He went straight to work for the Will County State’s Attorney’s office under then-Will County State’s Attorney Edward A. Burmila. Coincidentally, Burmila now serves as a Twelfth Circuit Associate Judge, too. From the State’s Attorney’s office, DeWilkins was hired by a private firm, the Law Offices of Robert Beranek, and by the late 1990s he had been named a partner. Focusing on litigation, mainly in the areas of criminal defense and personal injury, he logged thousands of courtroom hours, eventually opening his own practice, the Law Offices of Donald W. DeWilkins, with locations in Orland Park and Joliet.

His work for the WCBA has had a lasting effect. In 2018, when he was serving on the Board, the Twelfth Circuit Chief Judge at the time, Richard C. Schoenstedt, expressed interest in establishing an online traffic school. The initiative would bring Will County in line with the surrounding counties that already had a similar program up and running.

To that end, DeWilkins and other WCBA Board Members met with representatives of the DuPage County Bar Association for advice on establishing a Will County program. “They were very helpful in pointing us in the right direction,” DeWilkins says.

Two years later, DeWilkins was installed as WCBA President, and the online Traffic Safety School went live. Since then, it has been managed by the WCBA, and today it is considered a singular success.

“We were able to create state of the art software with a company to give the best product possible,” DeWilkins says. “Our interactive program is very beneficial to traffic offenders, especially offenders under 21.”

DeWilkins’ life has not been all work and no play; he has also had a lifelong love of sports. “I was fortunate to play hockey, baseball and golf at a fairly high level of competition,” he says. He also coached hockey for about 30 years, and softball and baseball for close to 20 each. But the law profession has been, and continues to be, his true passion.

He has witnessed Will County’s immense growth over the, starting with a population of 357,313 in 1990, the year he first practiced as an attorney, to 696,355 in the most recent Census (2020). The judgeship DeWilkins was appointed to last year was created in response to the county’s continued expansion.

So, after four decades of service in many sectors of the law profession, it appears his career has come full circle in a way. In the space where he once prosecuted cases on behalf of the state, and later defended clients, he now presides on the bench. In his first eight months, he served as a floater Judge, but on July 1, 2021, he was permanently assigned by Chief Judge Daniel L. Kennedy to the Misdemeanor Division.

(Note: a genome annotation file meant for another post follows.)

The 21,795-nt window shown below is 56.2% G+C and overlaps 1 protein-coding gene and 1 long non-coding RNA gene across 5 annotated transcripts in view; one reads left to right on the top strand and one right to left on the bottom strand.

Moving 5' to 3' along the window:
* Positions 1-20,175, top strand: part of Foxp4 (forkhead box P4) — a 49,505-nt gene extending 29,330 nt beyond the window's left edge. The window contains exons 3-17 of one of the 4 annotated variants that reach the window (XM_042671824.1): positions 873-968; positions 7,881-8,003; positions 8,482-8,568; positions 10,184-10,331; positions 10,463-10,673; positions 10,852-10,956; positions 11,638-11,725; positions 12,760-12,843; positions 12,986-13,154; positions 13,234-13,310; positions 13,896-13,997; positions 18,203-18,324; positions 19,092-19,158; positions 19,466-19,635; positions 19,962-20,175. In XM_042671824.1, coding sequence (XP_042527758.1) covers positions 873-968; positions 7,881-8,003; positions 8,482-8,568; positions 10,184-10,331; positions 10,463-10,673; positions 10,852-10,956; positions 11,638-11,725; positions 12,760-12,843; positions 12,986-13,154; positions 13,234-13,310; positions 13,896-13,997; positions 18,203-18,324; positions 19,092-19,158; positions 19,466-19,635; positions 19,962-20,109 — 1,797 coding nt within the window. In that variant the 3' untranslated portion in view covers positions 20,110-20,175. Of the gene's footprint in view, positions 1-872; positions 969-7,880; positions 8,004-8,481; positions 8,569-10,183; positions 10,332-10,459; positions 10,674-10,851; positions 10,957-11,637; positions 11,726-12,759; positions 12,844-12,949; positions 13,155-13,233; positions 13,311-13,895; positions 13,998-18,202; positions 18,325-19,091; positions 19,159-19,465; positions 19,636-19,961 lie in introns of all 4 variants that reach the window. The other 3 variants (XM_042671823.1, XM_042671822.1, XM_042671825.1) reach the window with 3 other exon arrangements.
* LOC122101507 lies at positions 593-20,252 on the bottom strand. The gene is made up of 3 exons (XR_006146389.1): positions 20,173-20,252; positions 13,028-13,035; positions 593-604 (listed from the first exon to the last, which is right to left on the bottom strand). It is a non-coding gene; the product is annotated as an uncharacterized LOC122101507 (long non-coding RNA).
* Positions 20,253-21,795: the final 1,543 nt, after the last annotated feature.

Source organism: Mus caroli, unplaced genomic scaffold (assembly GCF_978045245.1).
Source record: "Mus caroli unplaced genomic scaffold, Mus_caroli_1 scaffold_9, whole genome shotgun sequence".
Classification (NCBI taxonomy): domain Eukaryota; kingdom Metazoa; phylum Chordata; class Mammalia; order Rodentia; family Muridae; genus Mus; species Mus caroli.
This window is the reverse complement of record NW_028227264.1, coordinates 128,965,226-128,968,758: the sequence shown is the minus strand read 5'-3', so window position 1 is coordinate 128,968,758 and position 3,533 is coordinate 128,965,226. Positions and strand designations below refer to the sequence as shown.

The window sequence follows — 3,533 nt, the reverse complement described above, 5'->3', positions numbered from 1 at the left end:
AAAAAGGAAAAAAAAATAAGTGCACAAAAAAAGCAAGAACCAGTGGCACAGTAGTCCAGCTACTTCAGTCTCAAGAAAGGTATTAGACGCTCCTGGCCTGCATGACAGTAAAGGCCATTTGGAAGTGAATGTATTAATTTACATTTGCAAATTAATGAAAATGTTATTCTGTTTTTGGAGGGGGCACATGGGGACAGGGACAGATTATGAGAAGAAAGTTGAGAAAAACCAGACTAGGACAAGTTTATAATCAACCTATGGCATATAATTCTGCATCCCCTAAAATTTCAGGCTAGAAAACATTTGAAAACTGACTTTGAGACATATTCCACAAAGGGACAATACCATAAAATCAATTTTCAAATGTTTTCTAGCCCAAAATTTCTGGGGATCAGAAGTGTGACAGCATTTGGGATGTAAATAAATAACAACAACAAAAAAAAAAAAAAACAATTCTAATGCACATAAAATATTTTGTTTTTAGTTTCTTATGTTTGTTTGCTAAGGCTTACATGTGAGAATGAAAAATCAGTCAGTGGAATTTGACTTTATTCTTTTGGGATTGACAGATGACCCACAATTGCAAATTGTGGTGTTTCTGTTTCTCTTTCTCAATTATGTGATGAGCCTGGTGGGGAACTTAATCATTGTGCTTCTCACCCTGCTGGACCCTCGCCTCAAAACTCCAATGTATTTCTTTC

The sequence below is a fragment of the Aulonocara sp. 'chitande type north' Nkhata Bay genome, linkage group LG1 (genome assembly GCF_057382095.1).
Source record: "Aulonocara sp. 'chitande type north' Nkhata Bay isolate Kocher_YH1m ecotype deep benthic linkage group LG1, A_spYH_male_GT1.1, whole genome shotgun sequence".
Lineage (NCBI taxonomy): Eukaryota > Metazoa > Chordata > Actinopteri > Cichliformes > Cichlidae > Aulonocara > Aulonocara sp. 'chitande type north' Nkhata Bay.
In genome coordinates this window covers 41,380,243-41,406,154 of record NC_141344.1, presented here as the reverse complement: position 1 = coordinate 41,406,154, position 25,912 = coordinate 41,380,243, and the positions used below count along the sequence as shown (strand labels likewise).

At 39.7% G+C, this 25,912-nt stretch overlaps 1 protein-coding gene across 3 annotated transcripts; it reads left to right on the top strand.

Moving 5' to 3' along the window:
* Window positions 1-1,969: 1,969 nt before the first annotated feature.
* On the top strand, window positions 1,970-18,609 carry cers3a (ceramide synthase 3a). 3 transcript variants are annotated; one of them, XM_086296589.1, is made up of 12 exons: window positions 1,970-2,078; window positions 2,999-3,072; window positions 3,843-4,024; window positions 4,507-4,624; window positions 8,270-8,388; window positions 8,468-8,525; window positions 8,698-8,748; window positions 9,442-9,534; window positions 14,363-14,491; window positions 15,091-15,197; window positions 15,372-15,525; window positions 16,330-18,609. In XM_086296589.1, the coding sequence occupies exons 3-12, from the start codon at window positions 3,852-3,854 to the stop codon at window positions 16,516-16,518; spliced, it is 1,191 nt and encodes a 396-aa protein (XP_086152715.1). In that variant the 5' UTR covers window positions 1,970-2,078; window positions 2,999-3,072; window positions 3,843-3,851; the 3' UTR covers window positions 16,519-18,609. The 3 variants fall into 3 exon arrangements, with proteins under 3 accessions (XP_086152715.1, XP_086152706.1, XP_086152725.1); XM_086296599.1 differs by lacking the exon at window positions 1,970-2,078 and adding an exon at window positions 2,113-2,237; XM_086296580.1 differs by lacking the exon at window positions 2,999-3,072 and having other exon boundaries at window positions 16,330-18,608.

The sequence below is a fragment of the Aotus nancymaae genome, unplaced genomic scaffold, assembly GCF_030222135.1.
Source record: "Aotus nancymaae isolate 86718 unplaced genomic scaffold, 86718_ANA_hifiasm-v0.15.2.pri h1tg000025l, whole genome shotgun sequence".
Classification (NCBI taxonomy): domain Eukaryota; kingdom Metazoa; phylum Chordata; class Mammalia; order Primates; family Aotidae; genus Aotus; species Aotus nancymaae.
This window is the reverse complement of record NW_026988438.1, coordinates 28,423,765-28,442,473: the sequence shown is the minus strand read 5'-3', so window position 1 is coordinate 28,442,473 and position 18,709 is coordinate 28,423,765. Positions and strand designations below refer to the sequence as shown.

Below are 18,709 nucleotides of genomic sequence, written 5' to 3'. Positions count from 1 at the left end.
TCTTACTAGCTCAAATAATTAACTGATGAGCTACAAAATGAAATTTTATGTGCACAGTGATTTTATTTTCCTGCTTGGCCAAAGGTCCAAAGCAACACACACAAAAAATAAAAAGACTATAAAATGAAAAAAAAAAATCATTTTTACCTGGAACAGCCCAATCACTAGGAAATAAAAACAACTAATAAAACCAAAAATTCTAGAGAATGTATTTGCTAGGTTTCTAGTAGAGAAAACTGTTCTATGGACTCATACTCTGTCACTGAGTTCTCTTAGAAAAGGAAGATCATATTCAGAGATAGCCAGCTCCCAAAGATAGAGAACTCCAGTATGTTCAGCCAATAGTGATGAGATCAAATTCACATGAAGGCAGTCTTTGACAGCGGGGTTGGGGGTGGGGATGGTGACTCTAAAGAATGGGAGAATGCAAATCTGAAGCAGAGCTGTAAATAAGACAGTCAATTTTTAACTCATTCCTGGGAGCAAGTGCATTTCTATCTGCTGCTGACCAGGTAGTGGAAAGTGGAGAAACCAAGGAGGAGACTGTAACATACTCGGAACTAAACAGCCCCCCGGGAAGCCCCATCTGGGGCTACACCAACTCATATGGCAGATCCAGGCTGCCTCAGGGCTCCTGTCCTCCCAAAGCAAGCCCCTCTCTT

“Becoming a Judge is a dream come true,” he says.

Nominate an Attorney

Eligible nominees must be a WCBA Member in good standing, and individuals cannot nominate themselves or members of their own firm.

The Board will review all nominations monthly and select one nominee to be featured each month. Individuals not selected will remain as nominees for future features.

If there are any questions please reach out to info@willcountybar.org or
(815) 726-0383.

Rockdale native is 1st recipient of Will County Legal Opportunity Scholarship

Rockdale native is 1st recipient of Will County Legal Opportunity Scholarship

The scholarship program encourages diversity within the legal community of Will County

By Denise M. Baran-Unland

Photo of Adrian Guzman, Robert Bodach, president of the Will County Bar Association, Rolonda Mitchell, Black Bar Association of Will County, Christian Spesia, Spesia & Taylor

Adrian Guzman (second from left) was chosen as the first recipient of the Will County Legal Opportunity Scholarship. He is pictured with scholarship representatives (from left) Robert Bodach, president of the Will County Bar Association; Rolonda Mitchell, Black Bar Association of Will County; and Christian Spesia from Spesia & Taylor. Philip Villasenor of the Latino Bar Association of Will County is not pictured.

A Rockdale resident who dreamed of becoming a lawyer is now one giant step closer to realizing it.

The Will County Bar Association announced at its picnic last Saturday that Adrian Guzman, the son of immigrants from Mexico, was the first recipient of the Will County Legal Opportunity Scholarship, a release from the association said.

Recipients of the scholarship are “eligible to receive up to $46,000 to help repay outstanding legal education debt,” the Will County Bar Association website said. In return, the scholarship recipients will be expected to practice law in Will County.

Scholarship committee members said in a Herald-News story in January that the purpose of the scholarship is to encourage diversity among the legal community in Will County. Guzman agreed the concept is a good one.

“It’s nice to give back to the community you grew up in,” Guzman said.